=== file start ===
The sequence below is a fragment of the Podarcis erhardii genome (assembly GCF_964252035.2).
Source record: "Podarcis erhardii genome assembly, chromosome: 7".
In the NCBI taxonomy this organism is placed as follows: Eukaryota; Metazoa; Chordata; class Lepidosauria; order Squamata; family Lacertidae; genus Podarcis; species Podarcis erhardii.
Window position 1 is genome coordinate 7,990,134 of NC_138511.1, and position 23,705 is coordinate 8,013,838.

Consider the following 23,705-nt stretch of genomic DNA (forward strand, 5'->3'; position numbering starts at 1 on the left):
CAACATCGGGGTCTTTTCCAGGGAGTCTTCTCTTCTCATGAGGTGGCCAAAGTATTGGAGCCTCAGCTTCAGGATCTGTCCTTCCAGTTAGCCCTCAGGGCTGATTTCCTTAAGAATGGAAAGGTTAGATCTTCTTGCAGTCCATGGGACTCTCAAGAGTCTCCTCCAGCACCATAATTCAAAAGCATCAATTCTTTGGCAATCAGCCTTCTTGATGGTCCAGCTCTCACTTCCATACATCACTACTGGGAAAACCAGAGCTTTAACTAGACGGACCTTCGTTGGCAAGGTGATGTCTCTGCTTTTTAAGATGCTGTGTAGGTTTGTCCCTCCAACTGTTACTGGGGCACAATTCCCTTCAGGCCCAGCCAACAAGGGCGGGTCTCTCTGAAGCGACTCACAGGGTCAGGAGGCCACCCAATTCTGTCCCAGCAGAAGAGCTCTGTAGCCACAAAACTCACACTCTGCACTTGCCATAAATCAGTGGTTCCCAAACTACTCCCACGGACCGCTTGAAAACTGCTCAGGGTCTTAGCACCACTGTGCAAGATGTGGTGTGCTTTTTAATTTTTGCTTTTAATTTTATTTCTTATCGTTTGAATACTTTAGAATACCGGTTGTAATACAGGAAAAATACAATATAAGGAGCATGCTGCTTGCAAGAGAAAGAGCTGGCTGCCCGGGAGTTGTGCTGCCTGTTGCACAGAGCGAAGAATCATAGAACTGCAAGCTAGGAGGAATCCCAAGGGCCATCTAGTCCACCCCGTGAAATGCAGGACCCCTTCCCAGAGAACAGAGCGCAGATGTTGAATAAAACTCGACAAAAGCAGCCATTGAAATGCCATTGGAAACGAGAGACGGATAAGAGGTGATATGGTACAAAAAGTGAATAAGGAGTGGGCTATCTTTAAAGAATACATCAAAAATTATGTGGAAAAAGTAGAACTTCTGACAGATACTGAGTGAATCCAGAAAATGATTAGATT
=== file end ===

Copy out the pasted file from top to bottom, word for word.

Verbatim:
The sequence below is a fragment of the Podarcis erhardii genome (assembly GCF_964252035.2).
Source record: "Podarcis erhardii genome assembly, chromosome: 7".
In the NCBI taxonomy this organism is placed as follows: Eukaryota; Metazoa; Chordata; class Lepidosauria; order Squamata; family Lacertidae; genus Podarcis; species Podarcis erhardii.
Window position 1 is genome coordinate 7,990,134 of NC_138511.1, and position 23,705 is coordinate 8,013,838.

Consider the following 23,705-nt stretch of genomic DNA (forward strand, 5'->3'; position numbering starts at 1 on the left):
CAACATCGGGGTCTTTTCCAGGGAGTCTTCTCTTCTCATGAGGTGGCCAAAGTATTGGAGCCTCAGCTTCAGGATCTGTCCTTCCAGTTAGCCCTCAGGGCTGATTTCCTTAAGAATGGAAAGGTTAGATCTTCTTGCAGTCCATGGGACTCTCAAGAGTCTCCTCCAGCACCATAATTCAAAAGCATCAATTCTTTGGCAATCAGCCTTCTTGATGGTCCAGCTCTCACTTCCATACATCACTACTGGGAAAACCAGAGCTTTAACTAGACGGACCTTCGTTGGCAAGGTGATGTCTCTGCTTTTTAAGATGCTGTGTAGGTTTGTCCCTCCAACTGTTACTGGGGCACAATTCCCTTCAGGCCCAGCCAACAAGGGCGGGTCTCTCTGAAGCGACTCACAGGGTCAGGAGGCCACCCAATTCTGTCCCAGCAGAAGAGCTCTGTAGCCACAAAACTCACACTCTGCACTTGCCATAAATCAGTGGTTCCCAAACTACTCCCACGGACCGCTTGAAAACTGCTCAGGGTCTTAGCACCACTGTGCAAGATGTGGTGTGCTTTTTAATTTTTGCTTTTAATTTTATTTCTTATCGTTTGAATACTTTAGAATACCGGTTGTAATACAGGAAAAATACAATATAAGGAGCATGCTGCTTGCAAGAGAAAGAGCTGGCTGCCCGGGAGTTGTGCTGCCTGTTGCACAGAGCGAAGAATCATAGAACTGCAAGCTAGGAGGAATCCCAAGGGCCATCTAGTCCACCCCGTGAAATGCAGGACCCCTTCCCAGAGAACAGAGCGCAGATGTTGAATAAAACTCGACAAAAGCAGCCATTGAAATGCCATTGGAAACGAGAGACGGATAAGAGGTGATATGGTACAAAAAGTGAATAAGGAGTGGGCTATCTTTAAAGAATACATCAAAAATTATGTGGAAAAAGTAGAACTTCTGACAGATACTGAGTGAATCCAGAAAATGATTAGATT